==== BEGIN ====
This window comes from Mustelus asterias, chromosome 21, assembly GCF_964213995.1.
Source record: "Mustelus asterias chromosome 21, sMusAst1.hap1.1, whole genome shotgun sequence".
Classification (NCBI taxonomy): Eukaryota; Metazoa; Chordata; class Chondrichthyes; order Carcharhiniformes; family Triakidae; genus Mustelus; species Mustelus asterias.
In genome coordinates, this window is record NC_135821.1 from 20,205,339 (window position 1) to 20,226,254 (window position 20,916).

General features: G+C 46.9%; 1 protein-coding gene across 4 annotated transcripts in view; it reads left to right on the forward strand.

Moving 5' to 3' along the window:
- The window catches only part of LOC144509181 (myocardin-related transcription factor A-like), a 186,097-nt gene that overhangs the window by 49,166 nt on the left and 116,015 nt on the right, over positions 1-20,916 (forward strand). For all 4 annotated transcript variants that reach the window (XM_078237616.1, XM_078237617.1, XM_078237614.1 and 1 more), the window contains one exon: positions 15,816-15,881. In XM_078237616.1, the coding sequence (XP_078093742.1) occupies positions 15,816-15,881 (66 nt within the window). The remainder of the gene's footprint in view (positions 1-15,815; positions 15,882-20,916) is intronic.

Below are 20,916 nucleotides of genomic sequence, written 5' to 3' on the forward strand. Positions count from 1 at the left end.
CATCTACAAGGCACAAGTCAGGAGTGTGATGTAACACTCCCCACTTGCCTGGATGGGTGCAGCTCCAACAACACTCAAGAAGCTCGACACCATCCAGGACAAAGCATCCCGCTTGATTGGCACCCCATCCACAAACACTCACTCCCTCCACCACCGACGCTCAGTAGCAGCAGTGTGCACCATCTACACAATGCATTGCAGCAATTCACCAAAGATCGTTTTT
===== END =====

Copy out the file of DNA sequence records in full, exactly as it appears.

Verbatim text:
This window comes from Mustelus asterias, chromosome 21, assembly GCF_964213995.1.
Source record: "Mustelus asterias chromosome 21, sMusAst1.hap1.1, whole genome shotgun sequence".
Classification (NCBI taxonomy): Eukaryota; Metazoa; Chordata; class Chondrichthyes; order Carcharhiniformes; family Triakidae; genus Mustelus; species Mustelus asterias.
In genome coordinates, this window is record NC_135821.1 from 20,205,339 (window position 1) to 20,226,254 (window position 20,916).

General features: G+C 46.9%; 1 protein-coding gene across 4 annotated transcripts in view; it reads left to right on the forward strand.

Moving 5' to 3' along the window:
- The window catches only part of LOC144509181 (myocardin-related transcription factor A-like), a 186,097-nt gene that overhangs the window by 49,166 nt on the left and 116,015 nt on the right, over positions 1-20,916 (forward strand). For all 4 annotated transcript variants that reach the window (XM_078237616.1, XM_078237617.1, XM_078237614.1 and 1 more), the window contains one exon: positions 15,816-15,881. In XM_078237616.1, the coding sequence (XP_078093742.1) occupies positions 15,816-15,881 (66 nt within the window). The remainder of the gene's footprint in view (positions 1-15,815; positions 15,882-20,916) is intronic.

Below are 20,916 nucleotides of genomic sequence, written 5' to 3' on the forward strand. Positions count from 1 at the left end.
CATCTACAAGGCACAAGTCAGGAGTGTGATGTAACACTCCCCACTTGCCTGGATGGGTGCAGCTCCAACAACACTCAAGAAGCTCGACACCATCCAGGACAAAGCATCCCGCTTGATTGGCACCCCATCCACAAACACTCACTCCCTCCACCACCGACGCTCAGTAGCAGCAGTGTGCACCATCTACACAATGCATTGCAGCAATTCACCAAAGATCGTTTTT